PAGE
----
The State Department is saving just an infinitesimal fraction of its emails as official records, a scathing inspector general report finds.
The department's Office of Inspector General report
said of the more than 1 billion emails created in 2011, about 61,000 were archived as "record emails" – a rate of roughly 0.00006 percent of all emails created by the department, according to The Blaze.
In 2013, just 41,000 emails were preserved, the report finds.
"The department does not give employees adequate training to distinguish between information that should be preserved as records and information that may be discarded," according to the report.
"Some employees were under the impression that record e-mails were only a convenience; they had not understood that some e-mails were required to be saved as records."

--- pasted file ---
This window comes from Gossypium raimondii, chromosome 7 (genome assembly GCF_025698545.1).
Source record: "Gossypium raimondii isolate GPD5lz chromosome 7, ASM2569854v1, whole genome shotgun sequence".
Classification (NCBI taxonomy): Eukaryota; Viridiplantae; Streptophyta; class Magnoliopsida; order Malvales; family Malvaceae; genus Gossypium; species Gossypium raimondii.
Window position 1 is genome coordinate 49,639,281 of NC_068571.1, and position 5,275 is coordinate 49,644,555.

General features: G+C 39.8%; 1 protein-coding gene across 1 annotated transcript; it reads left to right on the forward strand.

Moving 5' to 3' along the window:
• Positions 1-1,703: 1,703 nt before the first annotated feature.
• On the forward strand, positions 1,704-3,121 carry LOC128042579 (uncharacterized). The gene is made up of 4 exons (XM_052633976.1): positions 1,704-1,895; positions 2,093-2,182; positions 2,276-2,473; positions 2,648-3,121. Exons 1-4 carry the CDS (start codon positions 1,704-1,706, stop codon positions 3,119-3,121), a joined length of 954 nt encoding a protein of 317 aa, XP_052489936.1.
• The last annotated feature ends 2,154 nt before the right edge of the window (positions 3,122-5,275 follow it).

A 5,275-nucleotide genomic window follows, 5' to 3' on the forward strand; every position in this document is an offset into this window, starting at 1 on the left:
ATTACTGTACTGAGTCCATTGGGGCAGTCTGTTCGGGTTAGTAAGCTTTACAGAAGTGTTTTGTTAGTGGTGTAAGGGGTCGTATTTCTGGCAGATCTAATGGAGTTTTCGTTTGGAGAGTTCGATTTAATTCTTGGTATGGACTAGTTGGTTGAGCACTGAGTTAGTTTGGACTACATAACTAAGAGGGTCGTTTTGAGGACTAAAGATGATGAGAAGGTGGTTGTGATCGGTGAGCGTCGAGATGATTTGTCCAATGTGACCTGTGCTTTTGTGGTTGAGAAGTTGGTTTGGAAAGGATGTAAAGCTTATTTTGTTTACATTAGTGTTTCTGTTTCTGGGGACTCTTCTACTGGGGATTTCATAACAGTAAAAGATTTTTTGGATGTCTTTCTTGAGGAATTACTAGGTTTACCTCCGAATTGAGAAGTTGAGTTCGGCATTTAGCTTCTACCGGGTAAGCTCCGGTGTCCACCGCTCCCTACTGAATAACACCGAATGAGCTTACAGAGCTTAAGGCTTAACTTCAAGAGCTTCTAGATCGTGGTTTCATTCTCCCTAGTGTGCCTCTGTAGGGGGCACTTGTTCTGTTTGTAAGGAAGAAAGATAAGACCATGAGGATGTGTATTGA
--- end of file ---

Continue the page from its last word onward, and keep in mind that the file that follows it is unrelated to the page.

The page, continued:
The report, however, noted other employees seem to be intentionally thumbing their nose at preservation.
"Some employees do not create record emails because they do not want to make the email available in searches or fear that this availability would inhibit debate about pending decisions," the report finds.
"Every employee in the Department has the responsibility of preserving emails that should be retained as official records," the report scolded.
The watchdog's report also finds compliance varied across units; the consulate in Lagos, Nigeria, created 4,922 record e-mails, the most of any foreign post, while the embassy in Beijing created 47.
In Washington, the secretary’s office created 7, the public affairs office generated 29 and human resources made 99, according to a chart in the report.
The Obama administration in 2011 ordered department heads to conduct official business on government accounts. Clinton was secretary of state from 2009 until February 2013.
Bloomberg News contributed to this report.
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